Monday, November 16, 2009
Ind. Courts - Supreme Court weighing use of tests in sentencing
A decision is pending in the case of Malenchik v. State, which was argued before the Supreme Court on Oct. 22, 2009. Here is a list of ILB entries on the case, which include the briefs filed with the Supreme Court.
Today the AP's Charles Wilson has a lengthy story on the issue presented by the case. It begins:
INDIANAPOLIS - A felon's friends and hobbies could influence how much time he spends behind bars if the Indiana Supreme Court upholds a lower-court ruling.
At issue is a type of psychological test commonly used by probation officers to assess whether an offender is likely to commit more crimes and determine the level of supervision and type of treatment needed. A Tippecanoe County judge cited Anthony Malenchik's high test score in sentencing him to six years out of a possible 7 1/2 for receiving stolen property and being a habitual offender.
Malenchik appealed, but the appeals court upheld the judge's decision. Now, the Supreme Court is considering whether such tests have a place in the sentencing process. It heard arguments last month and is expected to rule in coming months.
Supporters say sentencing should be based on scientific, objective data and the tests -- often called scoring models or risk/needs assessments -- measure that.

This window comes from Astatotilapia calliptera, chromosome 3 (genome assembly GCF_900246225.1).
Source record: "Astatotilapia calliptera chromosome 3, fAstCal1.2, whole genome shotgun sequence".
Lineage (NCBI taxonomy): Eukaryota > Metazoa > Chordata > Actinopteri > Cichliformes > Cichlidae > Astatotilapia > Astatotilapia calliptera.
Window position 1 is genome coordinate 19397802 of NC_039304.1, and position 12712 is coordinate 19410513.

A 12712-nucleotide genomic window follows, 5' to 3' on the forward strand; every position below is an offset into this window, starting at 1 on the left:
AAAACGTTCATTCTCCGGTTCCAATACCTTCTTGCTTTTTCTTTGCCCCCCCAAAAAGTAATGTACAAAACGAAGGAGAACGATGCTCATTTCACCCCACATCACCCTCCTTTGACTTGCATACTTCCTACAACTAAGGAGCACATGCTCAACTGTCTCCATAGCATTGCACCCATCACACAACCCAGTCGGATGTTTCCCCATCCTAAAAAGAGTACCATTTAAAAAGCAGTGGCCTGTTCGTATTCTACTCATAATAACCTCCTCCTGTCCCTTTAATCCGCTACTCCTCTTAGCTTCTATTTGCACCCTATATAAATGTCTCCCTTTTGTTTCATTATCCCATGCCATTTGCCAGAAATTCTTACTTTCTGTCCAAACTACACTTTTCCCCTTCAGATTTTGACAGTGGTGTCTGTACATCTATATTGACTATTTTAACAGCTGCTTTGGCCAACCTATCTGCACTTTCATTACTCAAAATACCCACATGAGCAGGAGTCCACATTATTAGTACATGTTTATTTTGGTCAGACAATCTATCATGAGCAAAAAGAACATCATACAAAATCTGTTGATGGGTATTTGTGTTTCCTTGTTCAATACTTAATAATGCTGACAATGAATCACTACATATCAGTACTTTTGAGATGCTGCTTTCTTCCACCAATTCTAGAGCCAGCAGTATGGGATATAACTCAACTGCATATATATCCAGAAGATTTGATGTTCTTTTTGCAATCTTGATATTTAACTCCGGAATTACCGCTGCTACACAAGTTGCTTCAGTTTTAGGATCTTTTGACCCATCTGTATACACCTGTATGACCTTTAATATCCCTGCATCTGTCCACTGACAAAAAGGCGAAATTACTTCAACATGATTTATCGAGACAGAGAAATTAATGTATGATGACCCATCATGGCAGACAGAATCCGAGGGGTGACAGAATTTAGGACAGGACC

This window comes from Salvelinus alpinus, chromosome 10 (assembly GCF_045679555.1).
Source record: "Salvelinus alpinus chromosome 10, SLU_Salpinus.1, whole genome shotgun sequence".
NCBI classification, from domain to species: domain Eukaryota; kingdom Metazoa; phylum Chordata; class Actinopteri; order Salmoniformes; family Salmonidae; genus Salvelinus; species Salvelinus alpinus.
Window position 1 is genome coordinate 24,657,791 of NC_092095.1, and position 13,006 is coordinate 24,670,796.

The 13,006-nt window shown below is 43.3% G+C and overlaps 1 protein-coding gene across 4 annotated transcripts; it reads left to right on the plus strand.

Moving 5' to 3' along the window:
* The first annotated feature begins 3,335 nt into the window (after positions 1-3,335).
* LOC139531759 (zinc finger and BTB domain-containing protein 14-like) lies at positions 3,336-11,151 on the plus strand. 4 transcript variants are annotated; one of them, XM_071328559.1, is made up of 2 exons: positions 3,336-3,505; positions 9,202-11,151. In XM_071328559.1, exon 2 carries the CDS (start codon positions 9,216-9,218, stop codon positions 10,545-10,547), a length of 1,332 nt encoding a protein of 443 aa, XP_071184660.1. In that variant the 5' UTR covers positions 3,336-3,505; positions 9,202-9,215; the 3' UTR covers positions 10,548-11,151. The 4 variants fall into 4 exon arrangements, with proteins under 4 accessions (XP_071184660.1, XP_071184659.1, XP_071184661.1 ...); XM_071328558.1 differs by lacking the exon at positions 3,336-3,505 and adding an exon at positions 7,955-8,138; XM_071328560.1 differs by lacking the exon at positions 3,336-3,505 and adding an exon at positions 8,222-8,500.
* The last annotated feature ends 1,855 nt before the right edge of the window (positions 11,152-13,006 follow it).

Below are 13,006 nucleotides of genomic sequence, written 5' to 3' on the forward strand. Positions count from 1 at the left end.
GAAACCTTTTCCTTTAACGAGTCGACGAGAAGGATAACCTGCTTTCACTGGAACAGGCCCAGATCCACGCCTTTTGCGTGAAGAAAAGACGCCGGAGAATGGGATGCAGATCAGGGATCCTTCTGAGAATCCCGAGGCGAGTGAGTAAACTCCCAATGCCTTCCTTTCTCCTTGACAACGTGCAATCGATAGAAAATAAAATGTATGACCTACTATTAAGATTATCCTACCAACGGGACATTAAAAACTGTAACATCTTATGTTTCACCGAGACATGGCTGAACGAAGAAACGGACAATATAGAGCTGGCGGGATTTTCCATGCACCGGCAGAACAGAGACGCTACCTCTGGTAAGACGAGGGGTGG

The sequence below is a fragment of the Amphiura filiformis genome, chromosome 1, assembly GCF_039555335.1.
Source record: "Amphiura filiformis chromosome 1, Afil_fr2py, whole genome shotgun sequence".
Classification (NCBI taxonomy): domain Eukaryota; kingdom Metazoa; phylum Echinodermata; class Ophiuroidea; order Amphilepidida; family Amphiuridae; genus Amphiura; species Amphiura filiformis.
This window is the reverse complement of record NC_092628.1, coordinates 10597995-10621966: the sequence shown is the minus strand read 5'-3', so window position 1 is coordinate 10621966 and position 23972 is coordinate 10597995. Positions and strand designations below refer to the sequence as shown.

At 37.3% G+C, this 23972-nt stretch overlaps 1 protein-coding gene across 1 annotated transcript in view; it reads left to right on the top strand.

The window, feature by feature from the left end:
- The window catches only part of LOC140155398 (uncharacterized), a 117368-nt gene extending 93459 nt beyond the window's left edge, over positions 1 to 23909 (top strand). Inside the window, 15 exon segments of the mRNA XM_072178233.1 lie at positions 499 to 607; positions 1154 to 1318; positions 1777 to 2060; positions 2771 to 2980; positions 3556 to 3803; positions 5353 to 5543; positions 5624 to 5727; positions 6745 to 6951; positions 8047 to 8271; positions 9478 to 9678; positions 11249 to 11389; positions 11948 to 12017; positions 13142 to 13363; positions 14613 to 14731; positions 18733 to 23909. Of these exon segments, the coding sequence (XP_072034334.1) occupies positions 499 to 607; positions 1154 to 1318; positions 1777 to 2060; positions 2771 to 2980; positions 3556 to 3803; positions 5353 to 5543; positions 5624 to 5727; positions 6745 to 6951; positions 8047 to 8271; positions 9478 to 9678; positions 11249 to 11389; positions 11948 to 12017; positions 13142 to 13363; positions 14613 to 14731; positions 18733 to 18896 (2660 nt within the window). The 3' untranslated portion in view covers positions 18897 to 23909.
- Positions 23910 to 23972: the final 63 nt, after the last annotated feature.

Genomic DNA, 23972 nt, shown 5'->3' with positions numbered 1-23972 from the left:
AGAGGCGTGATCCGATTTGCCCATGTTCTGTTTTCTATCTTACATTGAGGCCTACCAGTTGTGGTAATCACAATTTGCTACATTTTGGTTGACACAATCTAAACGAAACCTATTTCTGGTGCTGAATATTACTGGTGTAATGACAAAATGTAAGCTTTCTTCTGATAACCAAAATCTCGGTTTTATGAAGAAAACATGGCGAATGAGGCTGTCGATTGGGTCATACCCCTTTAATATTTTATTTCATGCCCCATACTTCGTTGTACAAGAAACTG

But critics say the test used in Malenchik's case -- the Level of Service Inventory-Revised or LSI-R -- isn't intended to be used to determine prison time. They also say some of its 54 questions -- which ask about leisure activities, friends, family, marital relations and income -- should have no bearing on a judge's decision.
"The fact that he has relatives in jail or lives in a high crime area should not be given any weight in determining the length of his sentence," Melenchik's attorneys argued in their brief. "He should not be more severely punished because he came from a broken home, he is poor, or he is dissatisfied with his parents."
Posted by Marcia Oddi on November 16, 2009 04:39 PM
Posted to Ind. Sup.Ct. Decisions